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In Luhnow We Trust, Revisited. Part 1, The Draft

Is a re-evaluation in order?

MLB: Houston Astros at Los Angeles Angels Orlando Ramirez-USA TODAY Sports

I don’t want to kick a man when he’s down. And I know it is tough to argue that a man who inherited the worst team in baseball in 2012, and then turned it into a World Champion by 2017, wasn’t a great general manager.

But in retrospect...hear me out...there were holes in his game, so to speak.

And I’m not talking about the win at all costs, numbers are the only consideration culture he allegedly fostered in the organization that led to the morally questionable Osuna trade, the ridiculous Taubman Affair, and of course the blind eye cast on obvious cheating that brought the whole empire down.

Keep this in mind. Luhnow did not start the rebuild. The Astros under Ed Wade had already begun a radical rebuild, stocking the farm system by trading Roy Oswalt, Michael Bourne, Lance Berkman, Hunter Pence, Carlos Lee and others before Luhnow arrived. Three of the mainstays of the championship roster were already in the organization before Luhnow arrived: Dallas Keuchel, Jose Altuve, and George Springer.

Let’s look at Luhnow’s tenure in four key areas of responsibility: drafting, trades, free agent acquisitions, and player development. Today, drafting.

Part I, Drafting

Luhnow got to draft three #1 overall picks, a #5 overall pick and eight first round picks overall from 2012 to 2016. I won’t try to evaluate drafts after 2016 because it’s too soon to say how they will shake out. To a lesser extent that is true of all these drafts of course. Late bloomers could emerge from even the earlier drafts.


Luhnow’s first draft is famous, when he drafted Carlos Correa #1 overall when most considered him as a 5th or 6th overall pick, signed him under slot, and used the money to draft Lance McCullers in the first round of the compensatory draft. Correa has earned 24.6 bWAR since then and McCullers 6.2. Except for Alex Bregman these are the best draft picks by WAR that Luhnow made during his tenure.

Although there were five other players in this draft who have made appearances in the majors, none have had a significant impact.


In contrast to the boldness of the 2012 pick, Luhnow followed the conventional wisdom in 2013 by drafting Mark Appel. He is the only #1 overall pick in recent history to completely fail except for injury. He never even came close to pitching in the majors.

Some excuse this failed pick saying that everyone else would have picked Appel in the Top 3. But the Astros’ front office was supposed to be better than that, discarding group think when it was wrong. Hard to excuse the first #1 overall pick in history to not make the majors if you want to be remembered as a genius.

The only other MLB contributors from this draft are Jacob Nottingham, Tony Kemp, and 33rd round pick Tyler White. Kemp and White were nice feel good stories for a while, but these three have a combined bWAR of 0.1.


The 2014 #1 overall pick also failed to directly produce a major league player, but Luhnow deserves credit for passing on Brady Aiken, who flunked the physical, and waiting for Alex Bregman as compensation the next year.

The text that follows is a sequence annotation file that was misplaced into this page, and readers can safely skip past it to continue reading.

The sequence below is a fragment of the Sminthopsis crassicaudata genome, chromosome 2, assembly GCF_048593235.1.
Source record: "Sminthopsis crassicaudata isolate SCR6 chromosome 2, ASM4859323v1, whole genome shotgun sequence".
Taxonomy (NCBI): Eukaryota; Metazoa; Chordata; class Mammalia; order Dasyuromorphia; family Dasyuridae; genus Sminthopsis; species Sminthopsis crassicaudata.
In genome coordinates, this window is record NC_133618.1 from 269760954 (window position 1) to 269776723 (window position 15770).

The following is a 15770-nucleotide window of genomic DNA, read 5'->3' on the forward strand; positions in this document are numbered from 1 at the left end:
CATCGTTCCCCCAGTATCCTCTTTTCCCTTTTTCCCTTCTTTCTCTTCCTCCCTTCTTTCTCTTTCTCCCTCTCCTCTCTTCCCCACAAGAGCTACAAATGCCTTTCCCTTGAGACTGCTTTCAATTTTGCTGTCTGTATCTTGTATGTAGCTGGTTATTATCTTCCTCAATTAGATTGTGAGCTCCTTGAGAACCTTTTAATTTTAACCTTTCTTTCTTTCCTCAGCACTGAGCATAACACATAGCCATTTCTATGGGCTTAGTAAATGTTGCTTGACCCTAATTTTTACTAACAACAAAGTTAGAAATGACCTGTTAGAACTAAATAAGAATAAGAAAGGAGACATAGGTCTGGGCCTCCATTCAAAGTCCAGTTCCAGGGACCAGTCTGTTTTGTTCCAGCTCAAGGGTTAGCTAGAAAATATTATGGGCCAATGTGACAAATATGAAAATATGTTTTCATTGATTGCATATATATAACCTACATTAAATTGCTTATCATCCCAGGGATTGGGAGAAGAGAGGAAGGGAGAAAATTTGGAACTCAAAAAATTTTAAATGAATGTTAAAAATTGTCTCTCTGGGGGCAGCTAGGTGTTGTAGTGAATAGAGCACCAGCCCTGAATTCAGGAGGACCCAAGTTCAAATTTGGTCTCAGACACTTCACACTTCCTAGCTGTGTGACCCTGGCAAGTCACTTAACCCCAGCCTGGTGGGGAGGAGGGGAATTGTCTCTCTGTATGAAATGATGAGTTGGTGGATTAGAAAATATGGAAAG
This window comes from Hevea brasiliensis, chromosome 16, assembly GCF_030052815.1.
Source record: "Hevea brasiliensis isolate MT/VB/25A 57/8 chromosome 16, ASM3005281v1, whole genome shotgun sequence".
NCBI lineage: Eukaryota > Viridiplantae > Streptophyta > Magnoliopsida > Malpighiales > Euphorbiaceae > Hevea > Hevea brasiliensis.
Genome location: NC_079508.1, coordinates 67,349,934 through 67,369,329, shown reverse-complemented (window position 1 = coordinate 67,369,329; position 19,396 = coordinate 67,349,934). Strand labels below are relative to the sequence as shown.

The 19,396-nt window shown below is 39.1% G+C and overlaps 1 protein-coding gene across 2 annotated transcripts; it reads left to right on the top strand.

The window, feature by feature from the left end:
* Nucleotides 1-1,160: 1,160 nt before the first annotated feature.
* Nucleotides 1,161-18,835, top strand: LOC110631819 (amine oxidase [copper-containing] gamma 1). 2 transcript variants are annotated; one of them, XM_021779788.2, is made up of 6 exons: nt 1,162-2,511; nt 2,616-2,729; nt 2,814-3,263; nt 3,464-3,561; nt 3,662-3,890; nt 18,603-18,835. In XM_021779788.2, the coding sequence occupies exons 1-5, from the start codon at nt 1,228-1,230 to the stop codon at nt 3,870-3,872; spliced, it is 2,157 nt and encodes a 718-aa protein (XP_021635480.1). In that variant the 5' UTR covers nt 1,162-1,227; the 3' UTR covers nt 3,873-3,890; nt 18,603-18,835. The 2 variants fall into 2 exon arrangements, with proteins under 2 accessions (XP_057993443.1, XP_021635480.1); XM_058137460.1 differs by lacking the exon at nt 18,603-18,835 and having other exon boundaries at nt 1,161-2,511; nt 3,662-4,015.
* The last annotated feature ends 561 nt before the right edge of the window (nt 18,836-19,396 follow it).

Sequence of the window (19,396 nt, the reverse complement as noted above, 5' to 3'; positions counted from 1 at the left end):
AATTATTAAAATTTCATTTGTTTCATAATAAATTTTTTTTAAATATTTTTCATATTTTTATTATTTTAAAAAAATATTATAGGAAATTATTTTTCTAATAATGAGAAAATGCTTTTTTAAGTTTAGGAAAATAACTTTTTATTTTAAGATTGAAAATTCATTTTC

The Astros also drafted Derek Fisher in the competitive balance 1st round, who at age 25 has a career bWAR of 0.4.

The 2014 draft was interesting in other ways. The fourth most successful draftee of the Luhnow era, Ramon Laureano, 5.9 bWAR in just more than one season, was drafted in the 16th round but traded to Oakland for an eventual washout, Brandon Bailey. The failure to recognize Laureano’s value has to be one of the failures of the Luhnow era.

Other notable draftees of 2014 were second rounder A.J Reed, who failed in every short stop he made in the majors; J.D Davis, who was traded to the Mets last year and proceeded to hit 22 home runs and acquire 1 bWAR; Josh James, a 34th rounder who has great velocity but has lacked consistency; (0.8 career bWAR) and Daniel Menden, an occasional starter for the A’s. (1.9 bWAR)

A decent haul, but it has mostly helped other teams.


When the Astros gave a low-ball offer to Brady Aiken in 2014 they were hoping he would reject it because they already had their eyes on Alex Bregman as the compensatory pick for 2015. One reason was their belief that he had a “growth mindset.” Not possessed of outstanding physical talents, nonetheless he may be one of the greatest over-achievers of all time. In 3 12 years, at age 25, he has 22.4 bWAR, and has gotten better every year. He fell just short of MVP last year, losing to Mike Trout. Alex Bregman represents a major victory of the Astros’ draft system.

The Astros also drafted Daz Cameron in the first round of the competitive balance draft. He came to the Astros as part of the trade that brought Colin Moran and Jake Marisnick to Houston for Kiki Hernandez, Rio Ruiz ( a 2012 draftee) and Jared Cosart. (The Astros wanted to trade Dallas Keuchel but Miami insisted on Cosart) Cameron was traded to Detroit as a part of the Justin Verlander trade but has so far disappointed, hitting only .214 in AAA at age 22.